Despite the band’s upward trajectory, Joe found himself at a creative crossroads: the music he was hearing in his head no longer fit the trio format. He impulsively walked away from a band with consecutive gold albums and moved from Cleveland to a former mining village high in the Colorado Rockies to pursue an as-yet-undefined sound with a new set of collaborators. In typical Joe Walsh style, he found out about a new studio being built nearby and arranged to record there for next to nothing in exchange for working out the kinks in the untested room. The album became the much-loved self-titled 1972 debut by Joe’s next band, Barnstorm, and the studio became the legendary Caribou Ranch, soon to be home to hit recordings by Elton John, Chicago, and Earth Wind & Fire, among many others.

Barnstorm’s second album, 1973’s The Smoker You Drink, the Player You Get, yielded the biggest hit of Joe’s career to that point, with “Rocky Mountain Way” eclipsing his James Gang output. Once again, however, despite another band on the rise, Joe was gradually getting restless.

He found a new sense of home—and a new manager, Irving Azoff—in the musical melting pot of Los Angeles, where Joe formed bonds with Glenn Frey, Don Henley, Jackson Brown, Dan Fogelberg, and J. D. Souther, among others. The 1974 solo album So What emerged from this period, and both that album and the solo live album that followed, You Can’t Argue with a Sick Mind, hit the charts, making Joe a bona fide solo sensation.
Even so, when the Eagles asked Joe to join, he jumped at the chance. He and the members of the band had already been jamming and writing together as part of the magically fertile LA scene, and now he was able to bring his rock edge to the vocal harmonies he loved so much in the Eagles. The result was lightning in a bottle, and the new lineup of the Eagles defined an entire era with Hotel California. The album took the already-successful band to dazzling new heights: Hotel California went on to sell over 50 million copies and the title track won the band a Grammy for Record of the Year. Joe’s presence also transformed the band as a concert experience, adding his harder-edged solo songs to the live repertoire.

As the recording of the Eagles’ follow-up album dragged on, Joe recorded and released a solo album, 1978’s But Seriously Folks…, which spawned his signature send-up of the rock and roll lifestyle, “Life’s Been Good.” During the same period he recorded “In the City” for the soundtrack of the film “The Warriors.” That track was also re-recorded for the Eagles album that finally emerged in late 1979, The Long Run.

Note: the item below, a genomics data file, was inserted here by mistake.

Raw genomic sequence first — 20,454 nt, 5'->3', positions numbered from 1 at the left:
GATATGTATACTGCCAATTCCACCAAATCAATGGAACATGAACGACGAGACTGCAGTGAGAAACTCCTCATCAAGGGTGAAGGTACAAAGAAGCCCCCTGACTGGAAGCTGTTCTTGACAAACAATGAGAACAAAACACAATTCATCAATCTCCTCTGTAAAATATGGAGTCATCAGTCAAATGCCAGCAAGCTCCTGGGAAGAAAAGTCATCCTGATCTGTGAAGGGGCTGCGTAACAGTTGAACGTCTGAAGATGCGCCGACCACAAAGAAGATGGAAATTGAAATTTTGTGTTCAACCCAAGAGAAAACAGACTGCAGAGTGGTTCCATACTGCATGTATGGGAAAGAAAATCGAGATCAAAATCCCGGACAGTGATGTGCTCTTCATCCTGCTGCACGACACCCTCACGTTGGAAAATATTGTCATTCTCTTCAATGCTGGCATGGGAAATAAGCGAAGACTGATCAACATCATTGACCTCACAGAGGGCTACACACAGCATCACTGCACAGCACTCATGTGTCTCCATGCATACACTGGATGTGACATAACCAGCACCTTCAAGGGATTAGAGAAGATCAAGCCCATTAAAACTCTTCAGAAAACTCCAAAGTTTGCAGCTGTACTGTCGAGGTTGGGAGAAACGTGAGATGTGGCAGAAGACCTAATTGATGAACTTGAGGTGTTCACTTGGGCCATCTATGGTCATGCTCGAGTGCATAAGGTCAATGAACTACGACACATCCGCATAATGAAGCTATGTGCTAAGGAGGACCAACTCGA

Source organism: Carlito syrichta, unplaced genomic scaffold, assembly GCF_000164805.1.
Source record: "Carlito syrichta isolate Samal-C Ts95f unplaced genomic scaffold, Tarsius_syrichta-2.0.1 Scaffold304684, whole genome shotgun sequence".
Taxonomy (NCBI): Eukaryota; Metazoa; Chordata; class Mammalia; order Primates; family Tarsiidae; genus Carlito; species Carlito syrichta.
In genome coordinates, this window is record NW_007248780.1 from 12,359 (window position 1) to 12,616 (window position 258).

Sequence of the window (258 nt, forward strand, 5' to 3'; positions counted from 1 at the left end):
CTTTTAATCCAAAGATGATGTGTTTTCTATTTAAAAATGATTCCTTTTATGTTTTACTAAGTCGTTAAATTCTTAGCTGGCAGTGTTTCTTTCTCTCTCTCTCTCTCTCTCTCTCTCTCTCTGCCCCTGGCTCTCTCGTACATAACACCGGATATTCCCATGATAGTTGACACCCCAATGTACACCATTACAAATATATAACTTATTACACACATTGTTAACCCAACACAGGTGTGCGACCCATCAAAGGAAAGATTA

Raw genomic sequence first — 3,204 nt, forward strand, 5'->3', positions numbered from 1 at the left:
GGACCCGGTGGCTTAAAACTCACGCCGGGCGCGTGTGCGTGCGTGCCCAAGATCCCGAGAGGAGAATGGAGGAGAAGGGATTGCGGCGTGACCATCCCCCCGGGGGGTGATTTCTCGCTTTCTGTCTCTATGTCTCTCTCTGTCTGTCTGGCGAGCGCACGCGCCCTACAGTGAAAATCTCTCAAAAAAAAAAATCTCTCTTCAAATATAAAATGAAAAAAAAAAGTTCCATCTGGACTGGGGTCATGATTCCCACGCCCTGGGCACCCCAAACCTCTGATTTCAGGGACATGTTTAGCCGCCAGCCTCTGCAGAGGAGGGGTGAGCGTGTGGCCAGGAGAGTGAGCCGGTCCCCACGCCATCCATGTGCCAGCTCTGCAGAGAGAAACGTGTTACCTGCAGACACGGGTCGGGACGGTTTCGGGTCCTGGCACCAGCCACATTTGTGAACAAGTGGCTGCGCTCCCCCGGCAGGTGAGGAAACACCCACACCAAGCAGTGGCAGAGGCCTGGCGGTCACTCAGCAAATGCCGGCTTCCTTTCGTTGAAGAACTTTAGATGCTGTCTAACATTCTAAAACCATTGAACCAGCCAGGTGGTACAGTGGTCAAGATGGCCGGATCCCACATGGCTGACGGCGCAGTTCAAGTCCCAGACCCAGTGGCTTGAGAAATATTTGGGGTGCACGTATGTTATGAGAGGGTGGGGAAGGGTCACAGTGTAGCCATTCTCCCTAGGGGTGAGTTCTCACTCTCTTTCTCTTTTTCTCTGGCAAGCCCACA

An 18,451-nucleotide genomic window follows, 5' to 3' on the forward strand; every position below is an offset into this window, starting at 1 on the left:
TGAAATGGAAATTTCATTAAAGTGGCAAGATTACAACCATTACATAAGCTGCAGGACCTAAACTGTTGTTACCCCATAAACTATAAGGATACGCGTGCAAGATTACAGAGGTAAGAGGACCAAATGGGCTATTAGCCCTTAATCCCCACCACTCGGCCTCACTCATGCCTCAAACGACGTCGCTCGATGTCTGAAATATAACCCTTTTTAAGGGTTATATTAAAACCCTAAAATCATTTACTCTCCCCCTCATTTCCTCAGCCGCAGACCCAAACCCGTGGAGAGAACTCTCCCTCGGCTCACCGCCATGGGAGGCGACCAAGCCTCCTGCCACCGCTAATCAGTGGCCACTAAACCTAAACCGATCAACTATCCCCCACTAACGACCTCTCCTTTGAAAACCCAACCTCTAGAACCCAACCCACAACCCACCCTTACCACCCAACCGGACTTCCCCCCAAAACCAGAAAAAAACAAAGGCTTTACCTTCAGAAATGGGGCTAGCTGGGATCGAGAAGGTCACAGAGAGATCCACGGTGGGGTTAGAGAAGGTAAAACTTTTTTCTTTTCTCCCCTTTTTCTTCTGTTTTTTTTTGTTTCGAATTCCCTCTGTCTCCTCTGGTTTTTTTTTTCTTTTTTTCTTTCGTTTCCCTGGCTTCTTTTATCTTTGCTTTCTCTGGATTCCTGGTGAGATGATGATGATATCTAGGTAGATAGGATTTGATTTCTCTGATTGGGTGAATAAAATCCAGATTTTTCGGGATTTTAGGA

Despite the success of The Long Run, which included three top ten hits and won the band another Grammy, the extremes of being the biggest band in the land took its toll: the Eagles ground to a halt in 1980 and eventually confirmed they had split up.
It wasn’t long before Joe recorded another solo album, 1981’s There Goes the Neighborhood, featuring perennial fan favorite “Life of Illusion.” Even as Joe spent the next decade battling increased problems with drugs and alcohol, one thing remained constant: his desire to make and perform music. You Bought It – You Name It came out in 1983; The Confessor in 1985; Got Any Gum? in 1987; Ordinary Average Guy in 1991; and Songs for a Dying Planet in 1992. Those years also saw him join Ringo Starr’s inaugural All-Starr Band alongside members of both the Band and the E Street Band, among others; he also toured extensively with Australian supergroup the Party Boys. In addition, Joe played on records by everyone from the Beach Boys, Bob Seger, and Steve Winwood to Michael McDonald, Warren Zevon, and Lionel Richie and produced a New Zealand band called the Herbs.

Newly sober, Joe teamed up with Don, Glenn, and Timothy B. Schmit to reform the Eagles in 1994. Pent-up demand for the band led to ten years of record-breaking tours. And when in 2007 they recorded a new studio album, Long Road Out of Eden, it reached a staggering six-time platinum status long after the industry had pronounced the album form dead.